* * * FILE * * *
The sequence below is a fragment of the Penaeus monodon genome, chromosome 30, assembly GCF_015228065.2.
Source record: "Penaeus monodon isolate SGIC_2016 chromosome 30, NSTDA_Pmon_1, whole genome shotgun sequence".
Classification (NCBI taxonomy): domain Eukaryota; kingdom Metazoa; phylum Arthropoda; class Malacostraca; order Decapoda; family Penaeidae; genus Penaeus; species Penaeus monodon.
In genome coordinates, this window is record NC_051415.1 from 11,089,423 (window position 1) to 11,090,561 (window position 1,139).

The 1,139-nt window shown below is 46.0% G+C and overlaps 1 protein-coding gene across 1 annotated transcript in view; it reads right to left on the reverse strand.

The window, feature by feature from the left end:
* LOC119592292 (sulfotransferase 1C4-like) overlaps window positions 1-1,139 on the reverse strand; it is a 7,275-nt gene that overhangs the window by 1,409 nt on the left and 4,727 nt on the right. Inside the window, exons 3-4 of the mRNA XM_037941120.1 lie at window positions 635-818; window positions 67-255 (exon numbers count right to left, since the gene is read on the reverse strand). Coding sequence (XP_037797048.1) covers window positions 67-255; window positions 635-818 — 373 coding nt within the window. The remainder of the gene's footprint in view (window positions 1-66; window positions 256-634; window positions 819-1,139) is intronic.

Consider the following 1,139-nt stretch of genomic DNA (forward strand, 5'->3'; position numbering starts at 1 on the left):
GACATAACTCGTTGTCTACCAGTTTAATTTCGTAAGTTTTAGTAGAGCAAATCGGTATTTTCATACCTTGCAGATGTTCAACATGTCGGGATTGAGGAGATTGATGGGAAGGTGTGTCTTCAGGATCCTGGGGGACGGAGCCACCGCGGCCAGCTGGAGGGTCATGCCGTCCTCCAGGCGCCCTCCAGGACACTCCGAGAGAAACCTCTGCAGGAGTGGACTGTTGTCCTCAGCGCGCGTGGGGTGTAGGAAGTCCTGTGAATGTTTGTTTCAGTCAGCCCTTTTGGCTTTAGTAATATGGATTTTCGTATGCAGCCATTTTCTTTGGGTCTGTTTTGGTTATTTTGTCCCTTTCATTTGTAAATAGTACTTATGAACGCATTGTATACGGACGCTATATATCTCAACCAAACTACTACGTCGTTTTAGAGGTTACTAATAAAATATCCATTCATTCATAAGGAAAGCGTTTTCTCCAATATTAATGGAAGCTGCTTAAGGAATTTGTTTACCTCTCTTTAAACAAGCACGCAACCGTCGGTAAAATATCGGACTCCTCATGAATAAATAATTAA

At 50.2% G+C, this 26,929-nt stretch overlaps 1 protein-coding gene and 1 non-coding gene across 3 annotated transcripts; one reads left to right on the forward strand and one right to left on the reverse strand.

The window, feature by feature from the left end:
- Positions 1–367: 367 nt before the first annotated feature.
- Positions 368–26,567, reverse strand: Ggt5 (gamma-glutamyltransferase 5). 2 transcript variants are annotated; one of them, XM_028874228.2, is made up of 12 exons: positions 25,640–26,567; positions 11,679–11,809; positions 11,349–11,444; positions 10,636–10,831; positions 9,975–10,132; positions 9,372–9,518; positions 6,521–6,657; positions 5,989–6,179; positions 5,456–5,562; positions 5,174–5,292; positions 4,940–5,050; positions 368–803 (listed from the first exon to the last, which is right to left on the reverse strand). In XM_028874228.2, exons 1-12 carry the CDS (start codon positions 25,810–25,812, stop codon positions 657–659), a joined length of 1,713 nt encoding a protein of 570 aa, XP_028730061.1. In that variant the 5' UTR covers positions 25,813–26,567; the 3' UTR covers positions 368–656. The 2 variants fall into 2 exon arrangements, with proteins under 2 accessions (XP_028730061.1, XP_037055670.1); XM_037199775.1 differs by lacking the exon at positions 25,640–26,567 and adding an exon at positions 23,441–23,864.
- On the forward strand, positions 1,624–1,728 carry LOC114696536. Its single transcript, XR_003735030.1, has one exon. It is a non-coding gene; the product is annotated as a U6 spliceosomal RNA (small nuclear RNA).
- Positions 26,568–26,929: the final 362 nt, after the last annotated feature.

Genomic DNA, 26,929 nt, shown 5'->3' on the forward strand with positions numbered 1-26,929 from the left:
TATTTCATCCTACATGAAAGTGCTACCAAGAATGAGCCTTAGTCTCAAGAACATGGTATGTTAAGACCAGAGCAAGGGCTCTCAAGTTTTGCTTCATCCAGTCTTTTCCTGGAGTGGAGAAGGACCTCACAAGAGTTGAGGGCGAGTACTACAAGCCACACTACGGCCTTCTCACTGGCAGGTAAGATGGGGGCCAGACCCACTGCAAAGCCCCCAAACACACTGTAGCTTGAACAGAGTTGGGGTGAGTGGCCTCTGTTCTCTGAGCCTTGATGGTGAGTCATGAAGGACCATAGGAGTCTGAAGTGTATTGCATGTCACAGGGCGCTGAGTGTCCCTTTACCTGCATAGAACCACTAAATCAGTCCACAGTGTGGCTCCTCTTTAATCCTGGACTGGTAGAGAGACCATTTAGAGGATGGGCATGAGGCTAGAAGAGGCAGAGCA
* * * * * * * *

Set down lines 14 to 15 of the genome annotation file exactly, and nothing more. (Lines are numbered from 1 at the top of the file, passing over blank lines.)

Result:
- On the forward strand, positions 1,624–1,728 carry LOC114696536. Its single transcript, XR_003735030.1, has one exon. It is a non-coding gene; the product is annotated as a U6 spliceosomal RNA (small nuclear RNA).
- Positions 26,568–26,929: the final 362 nt, after the last annotated feature.